At 13 weeks into your pregnancy, your body had adjusted to being pregnant. It's your last week in your first trimester. Hopefully, pregnancy symptoms like morning sickness are gone for good. While there are no hard and fast rules about spreading the news about your bun in the oven, most pregnant women and couples let the secret out during this week. After all, your baby bump is starting to really show.
Pregnancy signs Week 13
You are gaining back your energy and find yourself more mobile. Take this time to cross out important pregnancy to-do tasks. It doesn't mean, however, that you can go back to your pre-preggo routine. You need to listen to your body and take it easy, making sure not to overexert yourself.
Childbirth may still be months away, but your breasts have already started making colostrum. Your placenta has also grown in size as the fetus, and you're well on your way to expanding your baby bump. You may even start receiving a few pregnancy perks without having to show a medical certificate from your doctor.
Pregnancy symptoms Week 13
You may no longer have any of the early signs of pregnancy since the placenta is now delivering oxygen and nutrients to your baby. You may even feel more like yourself after three months of sleeping, nausea, and vomiting. But, as you enter your second trimester, you may notice some pregnancy symptoms are getting worse.
Some women lose weight at the beginning of the pregnancy but expect to pack on more pounds now that you're going into your second trimester. Depending on your pre-pregnancy body mass index (BMI), here's a guideline of the recommended weight gain during the entire pregnancy according to the American College of Obstetricians and Gynecologists (ACOG):
- If your BMI is underweight (BMI under 18.5):
Your ideal weight gain is a total of 18 to 40 pounds throughout the pregnancy. That's about a pound (1 to 1.3 pounds) per week for the remaining weeks of your pregnancy.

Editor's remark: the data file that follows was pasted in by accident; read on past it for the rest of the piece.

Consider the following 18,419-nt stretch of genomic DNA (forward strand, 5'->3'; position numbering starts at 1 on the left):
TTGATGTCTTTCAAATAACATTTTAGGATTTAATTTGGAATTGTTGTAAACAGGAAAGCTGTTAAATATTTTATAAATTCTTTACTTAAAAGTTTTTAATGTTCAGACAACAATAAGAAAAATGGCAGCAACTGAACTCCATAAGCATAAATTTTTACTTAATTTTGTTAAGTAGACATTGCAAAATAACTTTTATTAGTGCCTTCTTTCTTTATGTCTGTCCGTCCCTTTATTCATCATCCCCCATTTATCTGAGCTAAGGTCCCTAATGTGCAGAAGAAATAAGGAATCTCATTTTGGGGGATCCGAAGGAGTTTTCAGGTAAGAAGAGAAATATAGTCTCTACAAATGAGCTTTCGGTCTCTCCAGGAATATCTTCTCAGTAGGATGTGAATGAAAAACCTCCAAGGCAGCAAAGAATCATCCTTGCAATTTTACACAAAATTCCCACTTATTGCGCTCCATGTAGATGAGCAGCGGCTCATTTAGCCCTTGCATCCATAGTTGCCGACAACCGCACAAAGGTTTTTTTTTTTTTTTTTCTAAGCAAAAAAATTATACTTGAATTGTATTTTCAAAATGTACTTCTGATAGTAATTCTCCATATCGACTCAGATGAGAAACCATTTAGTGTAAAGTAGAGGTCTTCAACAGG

- If your BMI falls under normal (BMI of 18.5 to 24.9):
Your ideal weight gain is a total of 25 to 35 pounds. That's about a pound or a little less (0.8 to 1 pound) per week for the rest of your pregnancy.
- If your BMI is overweight (BMI of 25 to 29.9):
Your ideal weight gain is a total of 15 to 25 pounds. Aim to gain only a little over a half pound (0.5 to 0.7 pounds) per week for the remaining weeks of your pregnancy.
- If your BMI is obese (BMI of 30 and above):
Your ideal weight gain is about 11 to 20 pounds throughout the pregnancy. That's about a half pound (0.4 to 0.6 pounds) per week for the rest of your pregnancy.
Make sure to eat healthy, not for two! Your baby is growing fast, but so will you if you're not careful. Gaining too much weight may lead to pregnancy complications such as gestational diabetes and preeclampsia, and both may put you and your baby's health at risk.
Changes in sex drive
Some pregnant women experience low sex drive, especially if you still have first trimester symptoms. But intimacy is possible without having sex.
There are preggos, however, who swear that pregnant sex is the best they've ever had, thanks to more sensitive pleasure areas, deeper cleavage, and more curves. Sex during pregnancy does not cause miscarriage, but you should still check with your doctor to make sure it's okay. If you have a history of early labor or miscarriage, we highly encourage you to talk to your doctor.